Charles Darwin once said “It is not the strongest or the most intelligent who will survive, but those who can best manage change”.
The pandemic has brought utter disruption and from a business and customer perspective, everything has changed. It is critical that we learn to adapt to this change and get to know the ‘new customer’.
During the periods of restrictions customers turned their focus to the home and so the pandemic benefitted the hardware industry in the short term. The geographical restrictions meant customers could only shop within their locality or online. As the country opens up again, the new customer is in charge and holds the power in the retail relationship. Customers can travel wherever they like within the country to find what they are looking for.
Other channels are continuing to capture market share meaning consumer choice is expanding enormously, far beyond Ireland, making it difficult for retailers to hold on to their customers. One clear impact of the pandemic is uncertainty. We don’t know how long it will all last. In fact, nothing at all is certain which makes it more difficult for businesses to change. This uncertainty plays a leading role in customer thinking and leads them to change how they spend. Behavioural economics tells us that uncertainty can lead to either overspending or reduced but continuous spending. In either scenario, customers will be more conscious of how much they’re
spending and on what, and will look for quality products that will last, so value must be a central focus for retailers.
Humans are led by emotions and customer experience is a key way to differentiate your brand from its competitors. Here are a few areas that we know will help to improve business from a CX perspective:
Consumers perception of value has changed. Value isn’t about the lowest price, it combines price, quality and convenience. According to Nielsen, shoppers now want to pay less for more and will search until they find a suitable solution. This search effort shows us just how important value is to them. Retailers need to demonstrate good value to their customers. You might not offer the lowest price but combined with expert advice for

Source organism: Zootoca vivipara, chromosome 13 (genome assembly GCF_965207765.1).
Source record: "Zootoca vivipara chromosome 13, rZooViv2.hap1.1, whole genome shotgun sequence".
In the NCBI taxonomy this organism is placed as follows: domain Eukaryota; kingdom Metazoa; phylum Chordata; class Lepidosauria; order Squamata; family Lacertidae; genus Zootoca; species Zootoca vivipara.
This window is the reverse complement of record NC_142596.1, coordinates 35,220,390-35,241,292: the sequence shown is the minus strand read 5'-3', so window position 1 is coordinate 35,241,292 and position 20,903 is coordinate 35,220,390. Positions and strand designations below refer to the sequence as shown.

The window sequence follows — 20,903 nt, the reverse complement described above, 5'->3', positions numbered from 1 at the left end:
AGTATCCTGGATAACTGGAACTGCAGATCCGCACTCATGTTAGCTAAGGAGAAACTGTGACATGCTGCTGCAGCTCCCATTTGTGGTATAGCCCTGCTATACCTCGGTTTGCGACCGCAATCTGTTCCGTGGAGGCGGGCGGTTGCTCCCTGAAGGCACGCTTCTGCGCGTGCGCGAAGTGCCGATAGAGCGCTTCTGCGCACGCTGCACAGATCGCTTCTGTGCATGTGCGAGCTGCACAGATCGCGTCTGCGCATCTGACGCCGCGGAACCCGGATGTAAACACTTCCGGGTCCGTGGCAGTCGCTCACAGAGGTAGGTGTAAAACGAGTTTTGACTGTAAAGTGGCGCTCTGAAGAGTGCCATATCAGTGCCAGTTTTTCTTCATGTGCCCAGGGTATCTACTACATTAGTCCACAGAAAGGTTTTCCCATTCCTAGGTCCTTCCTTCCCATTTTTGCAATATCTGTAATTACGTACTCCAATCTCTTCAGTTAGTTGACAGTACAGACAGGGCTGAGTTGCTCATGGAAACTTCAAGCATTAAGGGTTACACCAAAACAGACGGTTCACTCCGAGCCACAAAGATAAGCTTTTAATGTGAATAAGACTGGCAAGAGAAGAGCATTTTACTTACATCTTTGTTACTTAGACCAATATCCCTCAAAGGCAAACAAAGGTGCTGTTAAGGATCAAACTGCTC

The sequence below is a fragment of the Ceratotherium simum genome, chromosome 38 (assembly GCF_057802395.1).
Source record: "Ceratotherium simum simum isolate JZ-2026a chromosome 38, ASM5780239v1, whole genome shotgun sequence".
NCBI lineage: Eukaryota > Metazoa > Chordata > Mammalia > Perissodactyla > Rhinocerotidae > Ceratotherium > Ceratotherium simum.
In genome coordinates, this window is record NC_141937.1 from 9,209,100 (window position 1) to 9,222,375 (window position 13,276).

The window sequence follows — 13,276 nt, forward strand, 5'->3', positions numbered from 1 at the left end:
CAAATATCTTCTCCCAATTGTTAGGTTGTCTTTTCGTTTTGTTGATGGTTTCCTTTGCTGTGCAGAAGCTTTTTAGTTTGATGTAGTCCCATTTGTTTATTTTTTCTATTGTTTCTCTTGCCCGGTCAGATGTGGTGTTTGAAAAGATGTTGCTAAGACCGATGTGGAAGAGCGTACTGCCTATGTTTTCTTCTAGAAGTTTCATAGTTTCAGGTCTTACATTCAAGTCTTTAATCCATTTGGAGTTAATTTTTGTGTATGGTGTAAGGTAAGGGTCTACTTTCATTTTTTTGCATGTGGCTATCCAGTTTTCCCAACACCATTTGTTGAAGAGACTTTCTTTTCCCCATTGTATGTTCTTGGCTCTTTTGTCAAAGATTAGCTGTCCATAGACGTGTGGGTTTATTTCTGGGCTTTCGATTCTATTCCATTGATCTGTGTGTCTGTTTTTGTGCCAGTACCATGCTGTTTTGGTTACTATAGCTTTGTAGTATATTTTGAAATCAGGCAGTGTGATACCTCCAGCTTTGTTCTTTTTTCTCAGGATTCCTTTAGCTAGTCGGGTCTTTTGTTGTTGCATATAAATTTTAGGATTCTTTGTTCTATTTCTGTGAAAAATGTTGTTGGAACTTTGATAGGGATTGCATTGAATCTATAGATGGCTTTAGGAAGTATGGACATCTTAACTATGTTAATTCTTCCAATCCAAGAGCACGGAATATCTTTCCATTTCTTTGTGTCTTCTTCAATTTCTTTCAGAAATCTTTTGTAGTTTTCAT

example, this could be calculated overall as good value to the customer.
Despite the pandemic forcing many businesses to bravely adapt to other channels such as click and collect and online trading we now have to offer the channels our customers want.
The online experience has to be convenient for them. We recently went in search of timber to build a deck. It amazed me how many websites we visited that didn’t have up to date information. We’d then telephone to enquire about a specific product only to be told they no longer stock it. It was hard work for us just to get the basic information. Treat your website as if it is your store. It should require as much effort as a physical store would. Products should be easy to find along with relevant information e.g. specifications, price and availability. Customers are trawling through many retailers so if you want to stay on the consideration list the customer
journey has to offer convenience.
Stronger Customer Connections
With the many options available and the lengths customers are willing to go to in order to find what they are looking for, retailers must build stronger connections with customers. On our timber buying journey, having narrowed down the search, there were big differences between the suppliers we rang. Some just answered our queries, sounding busy and nothing more. Others were fantastic, asking us questions on what we
needed it for, making recommendations and giving us advice. The supplier we chose was more expensive, but they made us feel like they valued our business and were experts in their field. It’s really that simple.
Offering customers online consultations is a great way to bridge the gap between online and instore channels. This allows customers to experience the convenience of shopping online, yet still being able to avail of instant expert advice from your employees. Providing an excellent combination for maximising sales.
The future may be unclear, but customers are in the driving seat and to achieve success retailers will need to evolve into true omni-channel players or smaller niche-focused specialists, with a heavy focus on the customer experience at all times.
This Business Support article featured in the September/October 2021 issue of The Hardware Journal.